Over the last decade, the financial industry has spent record amounts on digital security measures. Cyberattacks on businesses in the banking sector are the most costly of all, resulting in an average of $18.3 million in losses annually per company, according to data published by Accenture. Financial losses are not the only concern for businesses in the financial industry; data breaches diminish the trust of users and can tarnish a company’s reputation.
The Most Common Causes of Data Breaches for Financial Institutions
Companies in the financial industry are frequent targets of cyberattacks, and the impact of just one cyber attack can follow a company for years. No business is immune to these attacks, regardless of size or operational protocols. A Financial Cybersecurity Report by SecurityScorecard revealed that 75 percent of the leading banks in the United States are infected with malware, and approximately one in five financial institutions uses email service providers with “severe security vulnerabilities.”
The causes of data breaches among financial institutions can vary, but may include:
Cyberattacks are becoming more common as technology continues to advance at a rapid rate. Today, hackers use a wide variety of tools to gain access to sensitive business information, often for financial gain. Malicious cyberattacks have many causes, such as weak or stolen credentials, application vulnerabilities, malware, social engineering and complex access permissions.
Employee negligence is another leading cause of data breaches. According to an industry report by Shred-It, 47 percent of business leaders revealed that human error had caused a data breach within their organization. Lost devices or documents, poor password choices and similar mistakes create vulnerabilities that allow hackers to gain access to valuable data.
Glitches in Systems
In some cases, a data breach is no one person’s fault but rather caused by a glitch in a system. When a business experiences a break in the function or continuity of a system, hackers take advantage of security gaps and steal private information. In a Verizon Data Breach Investigations Report, it was found that approximately 25 percent of data breaches are caused by system glitches. Glitches may include application failures, unintentional data dumps or logic errors during data transfer.
What Damages Do Data Breaches Cause for Financial Institutions?
The after-effects of a data breach can be significant, especially in the financial industry. Below are some of the damages that data breaches can cause during and long after the incident.
Heavy Compensation Costs
Businesses that suffer a data breach must deal with the hefty costs of containing the breach and identifying what information has been stolen and who has been affected by the breach. Depending on the circumstances, the business may be obligated to compensate affected customers. Companies may also see decreased share value and increased security costs.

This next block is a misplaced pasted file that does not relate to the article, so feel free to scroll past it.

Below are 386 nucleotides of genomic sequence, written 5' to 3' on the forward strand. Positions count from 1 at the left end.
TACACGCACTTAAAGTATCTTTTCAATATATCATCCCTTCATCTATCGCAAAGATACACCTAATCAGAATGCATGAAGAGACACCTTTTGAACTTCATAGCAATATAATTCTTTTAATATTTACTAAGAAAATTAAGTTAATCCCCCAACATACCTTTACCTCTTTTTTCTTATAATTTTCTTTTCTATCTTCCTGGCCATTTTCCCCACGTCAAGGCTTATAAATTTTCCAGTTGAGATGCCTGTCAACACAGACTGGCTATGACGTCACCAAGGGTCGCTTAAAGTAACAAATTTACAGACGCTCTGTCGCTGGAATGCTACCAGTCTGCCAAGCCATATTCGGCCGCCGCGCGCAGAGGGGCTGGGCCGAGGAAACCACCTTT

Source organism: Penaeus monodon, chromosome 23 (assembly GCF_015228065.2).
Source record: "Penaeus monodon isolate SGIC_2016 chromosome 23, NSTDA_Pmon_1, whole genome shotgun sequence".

Damage to Public or Private Shares
When a data breach occurs, companies often scramble to notify customers, overhaul their security systems, and limit damage to their bottom line and consumer trust. The effects of a data breach often extend to the company’s public or private shares. Companies that suffer from data breaches commonly experience a drop in share prices in the days, weeks and sometimes even months following a security incident.
Damage to Reputation
When a business experiences a data breach, news of the breach often reaches the media and consumers quickly. The reputational damage caused by cyberattacks can be devastating for businesses in the financial industry. Negative press, lost confidence, associated identity theft and altered customer views towards the business can lead to long-term complications that follow the company for many years.
Potential Civil or Criminal Lawsuits
Data breaches that involve stolen personal information may result in legal ramifications, including class-action lawsuits. Settlements and the adjoining legal fees can lead to tens of millions of dollars in payouts that can ruin a business. Depending on the circumstances of the case, authorities may also restrict businesses from conducting certain operations until a full legal investigation is completed. If criminal negligence is discovered, a company may face astronomical fees and possible jail time.
How Can I Ensure My Financial Institution Is Protected?
Protecting a financial institution against data breaches and other types of cybersecurity incidents requires a strong infrastructure and the expertise of a dedicated team focused on risk management and mitigation. Businesses should continually educate themselves on evolving threats and identify potential security gaps. Implementing proper training and establishing a restrictive permission policy can also help minimize digital threats.
Speak With A Cybersecurity Consulting Firm Today
For maximum protection against data breaches, an outside cybersecurity expert can bring value to your organization by implementing best practices and working alongside executives to improve security strategies. Reach out to the cybersecurity consultants at Hartman Executive Advisors today to learn more about how data breaches impact the financial industry and how to protect against these risks.